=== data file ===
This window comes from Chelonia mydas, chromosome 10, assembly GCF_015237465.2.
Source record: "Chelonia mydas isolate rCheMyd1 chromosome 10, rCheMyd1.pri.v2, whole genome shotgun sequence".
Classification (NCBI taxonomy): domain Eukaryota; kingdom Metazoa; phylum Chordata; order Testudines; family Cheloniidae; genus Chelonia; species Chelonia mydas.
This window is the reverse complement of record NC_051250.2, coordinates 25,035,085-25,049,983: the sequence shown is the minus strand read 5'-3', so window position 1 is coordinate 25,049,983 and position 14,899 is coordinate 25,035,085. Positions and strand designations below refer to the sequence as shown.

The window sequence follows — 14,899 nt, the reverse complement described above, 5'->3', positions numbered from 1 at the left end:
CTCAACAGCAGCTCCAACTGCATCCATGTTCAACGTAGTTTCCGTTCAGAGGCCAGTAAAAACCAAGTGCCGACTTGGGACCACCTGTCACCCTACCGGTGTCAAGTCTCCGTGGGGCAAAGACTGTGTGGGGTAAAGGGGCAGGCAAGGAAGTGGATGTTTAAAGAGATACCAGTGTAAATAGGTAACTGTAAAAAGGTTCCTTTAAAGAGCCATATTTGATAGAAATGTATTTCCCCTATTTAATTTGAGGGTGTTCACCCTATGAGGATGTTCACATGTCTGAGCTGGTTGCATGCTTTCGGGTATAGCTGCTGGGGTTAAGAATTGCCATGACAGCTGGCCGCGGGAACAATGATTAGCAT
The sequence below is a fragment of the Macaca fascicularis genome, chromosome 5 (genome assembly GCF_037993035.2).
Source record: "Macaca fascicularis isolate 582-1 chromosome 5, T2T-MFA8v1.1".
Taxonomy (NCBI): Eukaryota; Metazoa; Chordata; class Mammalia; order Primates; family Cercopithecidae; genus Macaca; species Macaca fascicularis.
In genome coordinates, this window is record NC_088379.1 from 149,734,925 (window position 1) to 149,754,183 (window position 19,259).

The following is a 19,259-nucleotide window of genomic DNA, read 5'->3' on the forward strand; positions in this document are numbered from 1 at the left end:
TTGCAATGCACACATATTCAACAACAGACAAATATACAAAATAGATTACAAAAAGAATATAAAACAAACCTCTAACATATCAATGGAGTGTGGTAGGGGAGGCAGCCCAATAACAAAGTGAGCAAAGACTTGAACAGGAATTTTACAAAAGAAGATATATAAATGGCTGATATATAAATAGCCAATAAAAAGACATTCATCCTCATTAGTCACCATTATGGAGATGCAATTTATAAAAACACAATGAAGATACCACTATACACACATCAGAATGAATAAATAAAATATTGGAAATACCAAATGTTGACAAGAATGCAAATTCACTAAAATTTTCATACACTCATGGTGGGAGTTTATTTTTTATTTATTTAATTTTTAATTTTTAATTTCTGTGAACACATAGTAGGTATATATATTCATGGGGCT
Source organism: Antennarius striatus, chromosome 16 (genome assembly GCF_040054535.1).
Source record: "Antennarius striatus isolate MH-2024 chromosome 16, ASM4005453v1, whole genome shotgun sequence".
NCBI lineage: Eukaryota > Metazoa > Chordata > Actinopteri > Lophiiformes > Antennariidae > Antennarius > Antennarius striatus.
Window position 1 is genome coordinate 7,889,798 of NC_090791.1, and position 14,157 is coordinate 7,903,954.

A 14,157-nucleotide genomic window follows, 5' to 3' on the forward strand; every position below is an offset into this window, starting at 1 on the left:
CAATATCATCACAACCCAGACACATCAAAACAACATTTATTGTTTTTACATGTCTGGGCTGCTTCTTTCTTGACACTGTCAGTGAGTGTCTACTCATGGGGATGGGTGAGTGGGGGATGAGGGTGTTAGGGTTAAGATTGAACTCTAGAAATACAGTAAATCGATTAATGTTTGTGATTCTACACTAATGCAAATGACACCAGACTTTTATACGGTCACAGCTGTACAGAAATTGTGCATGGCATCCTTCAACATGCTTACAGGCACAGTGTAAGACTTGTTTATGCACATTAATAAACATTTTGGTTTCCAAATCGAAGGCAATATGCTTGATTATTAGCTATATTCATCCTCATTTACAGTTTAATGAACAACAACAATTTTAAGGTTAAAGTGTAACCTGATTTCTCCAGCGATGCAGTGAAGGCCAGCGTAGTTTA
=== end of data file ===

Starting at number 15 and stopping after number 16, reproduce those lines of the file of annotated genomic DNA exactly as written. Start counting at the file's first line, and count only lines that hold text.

NCBI lineage: Eukaryota > Metazoa > Chordata > Actinopteri > Lophiiformes > Antennariidae > Antennarius > Antennarius striatus.
Window position 1 is genome coordinate 7,889,798 of NC_090791.1, and position 14,157 is coordinate 7,903,954.